At lower levels of exposure, carbon monoxide may cause numerous health problems. Symptoms of CO poisoning may be:
- Slight headache and dizziness
- Drowsiness and feeling of Euphoria
- Confusion and irritability
Why is it so dangerous?
The great danger of carbon monoxide is its attraction to hemoglobin in the bloodstream, which normally carries life-giving oxygen to cells and tissues. As even small amounts are breathed in, carbon monoxide quickly bonds with hemoglobin in the blood, displacing the oxygen that organs need to function. When CO is present in the air, it rapidly accumulates in the blood, forming a toxic compound known as carboxy hemoglobin (COHb).
Where does it come from?
Carbon monoxide is a common by-product of combustion, present whenever fossil fuels are burned. It is produced by malfunctioning, unvented gas or oil home appliances such as furnaces, clothes dryers, ranges, ovens, water heaters, space heaters, fireplaces, charcoal grills and wood burning stoves. Automobile exhaust also contains high levels of carbon monoxide that can seep into a home if a car is left running in an attached garage. All of these sources can contribute to a CO problem in the home.
Usually, carbon monoxide is vented safely to the outside. However, insulation meant to keep indoor air warm during the winter or cool in the summer can help trap CO-polluted air in the home. Furnace heat exchangers can crack; vents and chimneys may reverse direction causing a downdraft, which traps combustion gases in the home.
How can I protect my family?
The Consumer Product Safety Commission (CSPC) recommends installing at least one carbon monoxide alarm with an audible warning signal near the sleeping area. Choose an Underwriters Laboratories Inc. (UL) listed alarm that sounds an audible warning. Look for the UL logo on the package.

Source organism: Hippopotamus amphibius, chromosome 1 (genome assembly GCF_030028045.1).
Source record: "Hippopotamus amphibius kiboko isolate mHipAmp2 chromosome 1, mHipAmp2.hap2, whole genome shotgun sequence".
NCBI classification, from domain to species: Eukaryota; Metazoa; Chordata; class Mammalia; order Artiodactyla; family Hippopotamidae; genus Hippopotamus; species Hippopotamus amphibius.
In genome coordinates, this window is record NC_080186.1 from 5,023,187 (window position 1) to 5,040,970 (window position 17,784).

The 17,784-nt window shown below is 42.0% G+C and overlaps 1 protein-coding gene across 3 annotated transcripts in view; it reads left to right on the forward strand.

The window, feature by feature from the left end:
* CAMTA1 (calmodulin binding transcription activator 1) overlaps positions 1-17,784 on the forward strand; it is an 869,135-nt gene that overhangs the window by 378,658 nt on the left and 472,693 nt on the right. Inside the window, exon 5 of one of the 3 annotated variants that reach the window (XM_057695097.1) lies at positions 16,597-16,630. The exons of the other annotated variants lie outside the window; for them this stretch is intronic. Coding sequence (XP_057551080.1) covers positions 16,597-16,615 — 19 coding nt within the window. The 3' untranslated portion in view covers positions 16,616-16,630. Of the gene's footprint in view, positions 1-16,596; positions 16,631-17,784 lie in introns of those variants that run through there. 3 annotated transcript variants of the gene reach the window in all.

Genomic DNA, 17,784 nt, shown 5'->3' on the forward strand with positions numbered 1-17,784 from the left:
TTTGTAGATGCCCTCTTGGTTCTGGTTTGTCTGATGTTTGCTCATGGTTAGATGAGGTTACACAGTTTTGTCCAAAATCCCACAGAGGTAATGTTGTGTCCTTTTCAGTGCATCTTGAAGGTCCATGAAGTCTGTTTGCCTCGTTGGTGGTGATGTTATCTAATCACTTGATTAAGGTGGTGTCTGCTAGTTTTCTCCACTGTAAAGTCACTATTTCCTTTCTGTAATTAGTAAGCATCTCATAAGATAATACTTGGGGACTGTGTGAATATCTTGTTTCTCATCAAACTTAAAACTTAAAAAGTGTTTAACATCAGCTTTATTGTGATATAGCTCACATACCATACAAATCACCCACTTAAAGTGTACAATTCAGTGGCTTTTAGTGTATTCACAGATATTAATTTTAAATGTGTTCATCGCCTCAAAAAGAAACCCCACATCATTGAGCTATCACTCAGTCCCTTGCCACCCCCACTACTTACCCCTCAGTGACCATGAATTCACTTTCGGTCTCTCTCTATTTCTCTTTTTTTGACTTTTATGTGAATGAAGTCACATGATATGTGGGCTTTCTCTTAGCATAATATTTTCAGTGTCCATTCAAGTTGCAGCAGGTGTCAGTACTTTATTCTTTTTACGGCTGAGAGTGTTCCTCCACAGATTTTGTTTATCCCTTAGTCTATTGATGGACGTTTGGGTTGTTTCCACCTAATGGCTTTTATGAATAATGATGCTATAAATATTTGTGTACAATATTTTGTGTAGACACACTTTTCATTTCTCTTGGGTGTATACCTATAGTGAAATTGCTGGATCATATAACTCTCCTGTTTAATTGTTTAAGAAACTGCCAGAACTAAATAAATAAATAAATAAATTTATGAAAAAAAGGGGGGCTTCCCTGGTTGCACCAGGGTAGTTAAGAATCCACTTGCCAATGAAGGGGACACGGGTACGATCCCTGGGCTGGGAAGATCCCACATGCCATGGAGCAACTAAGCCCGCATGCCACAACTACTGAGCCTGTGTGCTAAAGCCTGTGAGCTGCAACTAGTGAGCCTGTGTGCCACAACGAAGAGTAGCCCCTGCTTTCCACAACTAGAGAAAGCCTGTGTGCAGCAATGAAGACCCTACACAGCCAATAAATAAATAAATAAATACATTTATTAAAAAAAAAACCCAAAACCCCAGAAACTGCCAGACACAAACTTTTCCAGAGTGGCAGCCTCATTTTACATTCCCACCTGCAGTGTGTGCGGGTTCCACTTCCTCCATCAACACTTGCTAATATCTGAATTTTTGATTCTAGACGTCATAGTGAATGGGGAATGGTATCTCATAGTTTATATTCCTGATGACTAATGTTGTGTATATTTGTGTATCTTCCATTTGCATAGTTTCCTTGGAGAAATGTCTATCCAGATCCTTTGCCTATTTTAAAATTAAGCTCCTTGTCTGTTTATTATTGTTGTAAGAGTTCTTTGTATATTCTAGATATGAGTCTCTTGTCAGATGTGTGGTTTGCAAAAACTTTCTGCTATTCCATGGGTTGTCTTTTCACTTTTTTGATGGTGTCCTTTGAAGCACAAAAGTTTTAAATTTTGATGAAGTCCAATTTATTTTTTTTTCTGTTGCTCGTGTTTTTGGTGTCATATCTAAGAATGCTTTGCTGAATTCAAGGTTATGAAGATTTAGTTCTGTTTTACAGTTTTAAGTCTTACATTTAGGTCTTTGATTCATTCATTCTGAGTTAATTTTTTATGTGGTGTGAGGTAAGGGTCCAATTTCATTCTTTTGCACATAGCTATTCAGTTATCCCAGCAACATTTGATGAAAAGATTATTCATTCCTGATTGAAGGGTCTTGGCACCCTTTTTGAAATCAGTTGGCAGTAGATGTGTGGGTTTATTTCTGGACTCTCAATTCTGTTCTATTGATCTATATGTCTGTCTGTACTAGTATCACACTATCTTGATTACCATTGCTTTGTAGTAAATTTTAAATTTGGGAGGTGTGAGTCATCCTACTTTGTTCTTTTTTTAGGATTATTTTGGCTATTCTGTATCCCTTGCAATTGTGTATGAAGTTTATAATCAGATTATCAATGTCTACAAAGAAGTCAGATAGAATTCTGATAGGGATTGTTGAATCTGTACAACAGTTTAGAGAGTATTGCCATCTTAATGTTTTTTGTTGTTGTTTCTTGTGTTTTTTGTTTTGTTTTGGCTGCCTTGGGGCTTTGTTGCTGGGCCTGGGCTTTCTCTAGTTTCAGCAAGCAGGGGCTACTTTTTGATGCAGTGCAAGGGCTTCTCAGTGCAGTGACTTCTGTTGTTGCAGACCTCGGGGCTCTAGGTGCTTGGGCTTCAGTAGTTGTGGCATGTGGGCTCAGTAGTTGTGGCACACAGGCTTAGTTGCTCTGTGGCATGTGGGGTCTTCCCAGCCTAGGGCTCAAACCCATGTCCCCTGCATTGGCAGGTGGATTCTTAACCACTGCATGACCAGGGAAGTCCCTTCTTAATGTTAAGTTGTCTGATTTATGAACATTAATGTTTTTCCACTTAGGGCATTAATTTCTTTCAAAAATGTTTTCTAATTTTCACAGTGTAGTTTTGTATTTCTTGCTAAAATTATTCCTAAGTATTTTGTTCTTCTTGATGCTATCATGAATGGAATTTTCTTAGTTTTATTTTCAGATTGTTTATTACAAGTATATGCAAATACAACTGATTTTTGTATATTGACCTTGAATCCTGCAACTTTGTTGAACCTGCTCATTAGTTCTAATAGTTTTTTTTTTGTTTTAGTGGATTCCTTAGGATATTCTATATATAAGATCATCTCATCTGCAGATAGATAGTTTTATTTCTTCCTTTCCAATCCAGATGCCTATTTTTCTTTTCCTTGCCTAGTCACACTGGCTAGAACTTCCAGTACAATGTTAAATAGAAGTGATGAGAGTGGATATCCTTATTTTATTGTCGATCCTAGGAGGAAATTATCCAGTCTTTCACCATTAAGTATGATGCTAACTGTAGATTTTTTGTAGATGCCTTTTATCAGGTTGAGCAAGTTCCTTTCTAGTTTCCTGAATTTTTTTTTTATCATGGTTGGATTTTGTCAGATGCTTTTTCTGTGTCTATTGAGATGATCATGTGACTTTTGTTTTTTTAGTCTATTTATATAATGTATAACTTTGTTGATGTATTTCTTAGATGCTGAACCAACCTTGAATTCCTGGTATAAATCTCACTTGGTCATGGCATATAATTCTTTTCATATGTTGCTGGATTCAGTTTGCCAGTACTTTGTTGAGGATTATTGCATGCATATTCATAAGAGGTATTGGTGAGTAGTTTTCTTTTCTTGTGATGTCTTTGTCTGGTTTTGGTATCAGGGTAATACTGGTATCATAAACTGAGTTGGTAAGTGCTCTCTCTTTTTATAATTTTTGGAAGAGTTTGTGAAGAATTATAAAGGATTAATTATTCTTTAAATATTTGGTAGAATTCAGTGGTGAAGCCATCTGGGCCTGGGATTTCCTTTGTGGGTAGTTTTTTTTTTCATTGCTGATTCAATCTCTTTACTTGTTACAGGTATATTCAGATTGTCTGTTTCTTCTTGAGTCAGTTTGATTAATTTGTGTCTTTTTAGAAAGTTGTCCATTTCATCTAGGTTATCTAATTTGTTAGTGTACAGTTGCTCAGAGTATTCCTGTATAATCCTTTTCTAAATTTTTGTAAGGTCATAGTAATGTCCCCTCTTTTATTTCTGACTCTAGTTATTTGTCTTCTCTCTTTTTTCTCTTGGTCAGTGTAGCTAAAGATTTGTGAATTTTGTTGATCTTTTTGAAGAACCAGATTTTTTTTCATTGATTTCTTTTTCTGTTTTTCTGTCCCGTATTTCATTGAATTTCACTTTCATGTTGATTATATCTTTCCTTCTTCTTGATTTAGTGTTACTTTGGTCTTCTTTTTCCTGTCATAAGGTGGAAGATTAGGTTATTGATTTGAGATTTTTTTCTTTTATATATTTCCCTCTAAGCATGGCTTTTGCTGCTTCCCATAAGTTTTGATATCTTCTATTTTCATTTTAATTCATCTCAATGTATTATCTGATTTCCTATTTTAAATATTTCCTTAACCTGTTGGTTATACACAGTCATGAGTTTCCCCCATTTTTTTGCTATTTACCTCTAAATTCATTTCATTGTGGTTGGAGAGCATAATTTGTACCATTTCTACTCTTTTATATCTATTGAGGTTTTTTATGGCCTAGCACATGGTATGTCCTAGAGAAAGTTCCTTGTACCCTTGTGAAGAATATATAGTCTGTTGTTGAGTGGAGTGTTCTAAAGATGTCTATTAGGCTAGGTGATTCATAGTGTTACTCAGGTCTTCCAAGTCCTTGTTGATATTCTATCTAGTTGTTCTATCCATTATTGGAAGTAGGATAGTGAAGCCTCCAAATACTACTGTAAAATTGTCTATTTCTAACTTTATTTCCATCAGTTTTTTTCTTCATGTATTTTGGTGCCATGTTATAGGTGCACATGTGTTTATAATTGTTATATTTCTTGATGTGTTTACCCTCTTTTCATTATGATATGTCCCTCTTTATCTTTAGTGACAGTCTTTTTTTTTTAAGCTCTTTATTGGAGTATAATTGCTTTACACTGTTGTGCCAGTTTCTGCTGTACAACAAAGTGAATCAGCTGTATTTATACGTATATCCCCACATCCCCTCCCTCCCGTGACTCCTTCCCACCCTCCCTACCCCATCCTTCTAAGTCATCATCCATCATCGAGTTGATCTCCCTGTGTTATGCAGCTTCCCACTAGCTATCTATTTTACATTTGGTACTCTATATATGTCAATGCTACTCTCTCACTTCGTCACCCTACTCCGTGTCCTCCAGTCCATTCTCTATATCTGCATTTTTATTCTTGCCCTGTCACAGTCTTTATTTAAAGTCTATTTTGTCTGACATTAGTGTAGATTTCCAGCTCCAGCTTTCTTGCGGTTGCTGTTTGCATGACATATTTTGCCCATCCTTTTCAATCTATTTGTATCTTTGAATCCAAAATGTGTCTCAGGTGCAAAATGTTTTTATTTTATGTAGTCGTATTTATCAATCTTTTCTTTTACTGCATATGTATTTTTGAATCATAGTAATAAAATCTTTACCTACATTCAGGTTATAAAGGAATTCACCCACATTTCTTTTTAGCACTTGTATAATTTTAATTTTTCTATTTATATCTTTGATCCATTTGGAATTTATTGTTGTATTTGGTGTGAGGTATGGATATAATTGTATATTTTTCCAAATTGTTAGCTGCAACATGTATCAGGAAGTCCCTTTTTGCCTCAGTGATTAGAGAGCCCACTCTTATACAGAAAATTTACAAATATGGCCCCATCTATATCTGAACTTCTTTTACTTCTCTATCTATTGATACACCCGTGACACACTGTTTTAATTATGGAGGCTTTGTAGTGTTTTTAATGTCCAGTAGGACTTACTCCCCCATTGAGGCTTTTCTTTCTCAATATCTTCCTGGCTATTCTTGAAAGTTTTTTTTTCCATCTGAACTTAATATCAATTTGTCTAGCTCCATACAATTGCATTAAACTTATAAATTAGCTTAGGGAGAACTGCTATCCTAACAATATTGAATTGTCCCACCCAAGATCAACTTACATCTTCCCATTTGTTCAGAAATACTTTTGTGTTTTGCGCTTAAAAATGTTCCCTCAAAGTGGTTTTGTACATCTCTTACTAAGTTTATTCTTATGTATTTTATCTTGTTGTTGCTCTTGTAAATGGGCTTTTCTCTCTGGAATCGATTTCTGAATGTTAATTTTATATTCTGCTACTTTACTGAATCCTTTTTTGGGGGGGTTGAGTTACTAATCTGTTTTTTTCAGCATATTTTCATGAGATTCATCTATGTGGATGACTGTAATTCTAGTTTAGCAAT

In addition to installing carbon monoxide alarms as a first line of defense, residents should have a qualified professional check all fuel burning appliances, furnaces, venting and chimney systems at least once a year or as recommended by the manufacturer.
Per Illinois Law –
“Every dwelling unit shall be equipped with at least one approved carbon monoxide alarm in an operating condition within 15 feet of every room used for sleeping purposes”.
Typically, the most common drowning victim is a 2-year old male who is last seen in a “safe area,” far from the pools edge. Children are not the only victims of drowning. Adults have also been drowning victims from many factors: fatigue, excessive use of alcohol, diving from unsafe areas and over exertion, to name a few.
Supervision is the key to preventing a child from drowning. Additional protection can be installed around your back yard swimming pool.
Time is crucial
When your smoke detector sounds, you have a minute or two to escape. Develop and practice a home escape plan.
Test your smoke detectors at least once a month. Push the test button or blow smoke into the detector.
Clean your detectors at least once a year. Vacuum out the dust.
Replace the battery every year. Better yet, twice a year – when you change your clocks in the spring and fall.
For minimum protection, install a smoke detector on every level of your home and in each of your bedrooms or sleeping area. Keep your smoke detectors properly maintained. Test at least once a month to make sure they work.
Clear the area around the hearth of debris, decorations and flammable materials like newspapers.
Make sure the damper is open and check to see that the chimney is drawing the smoke up properly before starting your fire. To check the draw, first open a window a bit for ventilation. Either carefully hold a lighted match up to the flue and make sure the flame is drawn upward or light a small ball of paper in the grate, again making sure that the smoke is drawn up through the chimney. If the chimney doesn’t draw the smoke up and out, have it cleaned and inspected by a certified professional before using it.